I do wonder where the next Girona will be. While it ain’t going anywhere right now in cycling’s royal bloodline, the very essence of subculture means there’s always a next big thing around the corner. Yes, we think the next Girona will be somewhere in Italy – the Meiers tell me….and chances are you will see us there 😉
The amount of limelight quietly switched on to Norway this last year or so though, makes me wonder if unlikely as it might seem, Oslo could be a new Girona too. Friend of The Service Course, Velochef – Henrik Orre thinks so, opening his Velochef Clubhouse there while Gravel cycling – AKA; mountain biking before the comfort years, displays fresh races and adventure holidays across it’s wide open Scandinavian landscapes all the time on social media. The Service Course Oslo does take the Meiers from a Canadian snowy north, to a sunny southern europe and back round to a Norwegian frost at least – and that does make for a neat full circle journey in this adventure of the bike and the coffee bean.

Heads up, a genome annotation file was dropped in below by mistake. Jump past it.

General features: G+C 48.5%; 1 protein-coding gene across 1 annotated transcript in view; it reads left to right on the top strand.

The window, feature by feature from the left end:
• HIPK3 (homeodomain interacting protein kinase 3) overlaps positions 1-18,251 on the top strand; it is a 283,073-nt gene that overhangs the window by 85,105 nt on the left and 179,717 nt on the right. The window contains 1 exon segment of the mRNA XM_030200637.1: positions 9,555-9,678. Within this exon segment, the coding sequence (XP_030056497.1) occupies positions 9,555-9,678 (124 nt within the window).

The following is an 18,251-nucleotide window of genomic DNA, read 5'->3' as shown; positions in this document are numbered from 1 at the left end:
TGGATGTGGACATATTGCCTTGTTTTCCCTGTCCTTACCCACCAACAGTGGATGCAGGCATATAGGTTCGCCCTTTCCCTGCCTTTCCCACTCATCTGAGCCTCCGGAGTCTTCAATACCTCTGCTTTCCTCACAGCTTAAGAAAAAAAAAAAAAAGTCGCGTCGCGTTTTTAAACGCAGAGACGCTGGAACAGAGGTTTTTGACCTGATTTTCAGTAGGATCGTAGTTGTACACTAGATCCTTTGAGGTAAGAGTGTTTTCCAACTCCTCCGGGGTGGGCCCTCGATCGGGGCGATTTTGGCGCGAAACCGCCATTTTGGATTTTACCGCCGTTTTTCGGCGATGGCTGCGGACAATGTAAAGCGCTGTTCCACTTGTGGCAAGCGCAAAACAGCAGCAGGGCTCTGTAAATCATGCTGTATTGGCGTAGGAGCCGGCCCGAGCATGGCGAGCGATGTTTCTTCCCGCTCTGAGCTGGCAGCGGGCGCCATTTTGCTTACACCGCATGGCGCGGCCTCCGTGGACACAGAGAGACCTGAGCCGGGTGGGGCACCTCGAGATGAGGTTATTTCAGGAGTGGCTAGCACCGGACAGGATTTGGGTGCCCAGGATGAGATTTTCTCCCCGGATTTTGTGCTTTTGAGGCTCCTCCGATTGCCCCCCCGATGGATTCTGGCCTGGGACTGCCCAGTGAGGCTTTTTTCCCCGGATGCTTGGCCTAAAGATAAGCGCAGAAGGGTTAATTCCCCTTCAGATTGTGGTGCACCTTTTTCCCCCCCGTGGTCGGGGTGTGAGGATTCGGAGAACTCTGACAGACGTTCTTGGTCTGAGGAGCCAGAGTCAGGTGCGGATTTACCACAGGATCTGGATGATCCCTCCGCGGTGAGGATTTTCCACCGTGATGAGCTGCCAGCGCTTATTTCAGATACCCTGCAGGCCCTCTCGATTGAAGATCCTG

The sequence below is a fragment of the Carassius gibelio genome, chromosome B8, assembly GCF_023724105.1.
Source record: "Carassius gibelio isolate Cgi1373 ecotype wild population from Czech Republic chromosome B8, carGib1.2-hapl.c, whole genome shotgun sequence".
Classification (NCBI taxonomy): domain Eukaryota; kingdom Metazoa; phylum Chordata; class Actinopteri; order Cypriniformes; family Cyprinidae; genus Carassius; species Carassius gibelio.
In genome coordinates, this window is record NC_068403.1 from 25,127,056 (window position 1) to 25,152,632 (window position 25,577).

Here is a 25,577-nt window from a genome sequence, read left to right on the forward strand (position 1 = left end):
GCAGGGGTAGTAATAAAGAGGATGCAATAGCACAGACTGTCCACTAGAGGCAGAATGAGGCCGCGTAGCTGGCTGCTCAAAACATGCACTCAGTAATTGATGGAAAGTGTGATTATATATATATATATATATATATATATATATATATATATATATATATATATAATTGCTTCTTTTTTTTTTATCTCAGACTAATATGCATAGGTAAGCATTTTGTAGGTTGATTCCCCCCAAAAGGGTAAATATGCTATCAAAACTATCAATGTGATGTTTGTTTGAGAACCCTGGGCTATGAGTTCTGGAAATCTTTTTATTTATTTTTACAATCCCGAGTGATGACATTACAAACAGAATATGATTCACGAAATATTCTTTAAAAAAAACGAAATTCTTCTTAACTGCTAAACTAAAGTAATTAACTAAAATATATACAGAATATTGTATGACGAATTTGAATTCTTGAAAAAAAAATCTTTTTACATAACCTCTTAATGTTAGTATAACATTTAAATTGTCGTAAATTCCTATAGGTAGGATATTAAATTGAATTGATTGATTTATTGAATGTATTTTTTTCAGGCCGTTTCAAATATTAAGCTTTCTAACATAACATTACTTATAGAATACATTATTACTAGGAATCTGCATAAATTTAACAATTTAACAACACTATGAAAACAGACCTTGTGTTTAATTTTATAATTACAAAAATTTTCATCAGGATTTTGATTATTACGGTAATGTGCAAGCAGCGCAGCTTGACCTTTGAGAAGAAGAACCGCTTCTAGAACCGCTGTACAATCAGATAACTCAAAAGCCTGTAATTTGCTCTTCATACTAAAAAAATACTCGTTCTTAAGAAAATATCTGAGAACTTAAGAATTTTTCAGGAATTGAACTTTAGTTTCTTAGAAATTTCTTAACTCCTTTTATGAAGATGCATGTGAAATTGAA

Originally published in Canadian Cycling Magazine.